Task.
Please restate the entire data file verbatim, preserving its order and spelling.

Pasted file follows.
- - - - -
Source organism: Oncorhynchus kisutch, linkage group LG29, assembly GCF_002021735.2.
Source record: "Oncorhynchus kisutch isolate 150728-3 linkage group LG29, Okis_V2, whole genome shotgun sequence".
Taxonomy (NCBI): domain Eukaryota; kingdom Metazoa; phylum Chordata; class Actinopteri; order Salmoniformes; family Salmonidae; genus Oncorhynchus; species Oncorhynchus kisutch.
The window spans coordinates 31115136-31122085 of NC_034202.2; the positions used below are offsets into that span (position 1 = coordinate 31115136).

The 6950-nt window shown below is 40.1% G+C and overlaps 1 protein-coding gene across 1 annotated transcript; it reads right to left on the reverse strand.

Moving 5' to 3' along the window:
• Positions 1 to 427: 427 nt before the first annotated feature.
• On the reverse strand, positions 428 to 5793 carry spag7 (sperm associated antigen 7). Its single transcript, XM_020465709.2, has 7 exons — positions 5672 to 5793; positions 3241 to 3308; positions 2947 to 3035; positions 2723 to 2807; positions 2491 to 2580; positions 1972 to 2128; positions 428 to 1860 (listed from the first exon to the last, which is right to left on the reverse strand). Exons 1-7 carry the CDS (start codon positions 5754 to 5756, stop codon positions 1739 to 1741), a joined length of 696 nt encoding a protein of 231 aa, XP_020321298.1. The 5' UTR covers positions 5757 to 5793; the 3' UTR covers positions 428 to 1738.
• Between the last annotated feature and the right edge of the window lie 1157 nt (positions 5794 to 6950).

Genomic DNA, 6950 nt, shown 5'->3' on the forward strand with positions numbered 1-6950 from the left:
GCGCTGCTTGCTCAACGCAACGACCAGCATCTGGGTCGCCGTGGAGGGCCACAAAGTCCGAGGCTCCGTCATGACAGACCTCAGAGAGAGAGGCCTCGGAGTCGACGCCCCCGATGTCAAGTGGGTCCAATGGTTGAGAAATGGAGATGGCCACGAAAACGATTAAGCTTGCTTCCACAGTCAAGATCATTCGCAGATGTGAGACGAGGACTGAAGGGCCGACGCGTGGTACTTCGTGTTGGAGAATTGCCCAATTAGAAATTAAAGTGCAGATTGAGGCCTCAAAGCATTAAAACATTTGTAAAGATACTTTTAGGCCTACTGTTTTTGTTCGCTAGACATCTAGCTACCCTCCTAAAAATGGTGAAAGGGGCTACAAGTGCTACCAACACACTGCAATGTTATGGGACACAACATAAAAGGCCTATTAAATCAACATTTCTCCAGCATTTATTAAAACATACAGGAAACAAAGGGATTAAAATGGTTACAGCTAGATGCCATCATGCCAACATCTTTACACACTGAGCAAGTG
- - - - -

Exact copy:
Source organism: Oncorhynchus kisutch, linkage group LG29, assembly GCF_002021735.2.
Source record: "Oncorhynchus kisutch isolate 150728-3 linkage group LG29, Okis_V2, whole genome shotgun sequence".
Taxonomy (NCBI): domain Eukaryota; kingdom Metazoa; phylum Chordata; class Actinopteri; order Salmoniformes; family Salmonidae; genus Oncorhynchus; species Oncorhynchus kisutch.
The window spans coordinates 31115136-31122085 of NC_034202.2; the positions used below are offsets into that span (position 1 = coordinate 31115136).

The 6950-nt window shown below is 40.1% G+C and overlaps 1 protein-coding gene across 1 annotated transcript; it reads right to left on the reverse strand.

Moving 5' to 3' along the window:
• Positions 1 to 427: 427 nt before the first annotated feature.
• On the reverse strand, positions 428 to 5793 carry spag7 (sperm associated antigen 7). Its single transcript, XM_020465709.2, has 7 exons — positions 5672 to 5793; positions 3241 to 3308; positions 2947 to 3035; positions 2723 to 2807; positions 2491 to 2580; positions 1972 to 2128; positions 428 to 1860 (listed from the first exon to the last, which is right to left on the reverse strand). Exons 1-7 carry the CDS (start codon positions 5754 to 5756, stop codon positions 1739 to 1741), a joined length of 696 nt encoding a protein of 231 aa, XP_020321298.1. The 5' UTR covers positions 5757 to 5793; the 3' UTR covers positions 428 to 1738.
• Between the last annotated feature and the right edge of the window lie 1157 nt (positions 5794 to 6950).

Genomic DNA, 6950 nt, shown 5'->3' on the forward strand with positions numbered 1-6950 from the left:
GCGCTGCTTGCTCAACGCAACGACCAGCATCTGGGTCGCCGTGGAGGGCCACAAAGTCCGAGGCTCCGTCATGACAGACCTCAGAGAGAGAGGCCTCGGAGTCGACGCCCCCGATGTCAAGTGGGTCCAATGGTTGAGAAATGGAGATGGCCACGAAAACGATTAAGCTTGCTTCCACAGTCAAGATCATTCGCAGATGTGAGACGAGGACTGAAGGGCCGACGCGTGGTACTTCGTGTTGGAGAATTGCCCAATTAGAAATTAAAGTGCAGATTGAGGCCTCAAAGCATTAAAACATTTGTAAAGATACTTTTAGGCCTACTGTTTTTGTTCGCTAGACATCTAGCTACCCTCCTAAAAATGGTGAAAGGGGCTACAAGTGCTACCAACACACTGCAATGTTATGGGACACAACATAAAAGGCCTATTAAATCAACATTTCTCCAGCATTTATTAAAACATACAGGAAACAAAGGGATTAAAATGGTTACAGCTAGATGCCATCATGCCAACATCTTTACACACTGAGCAAGTG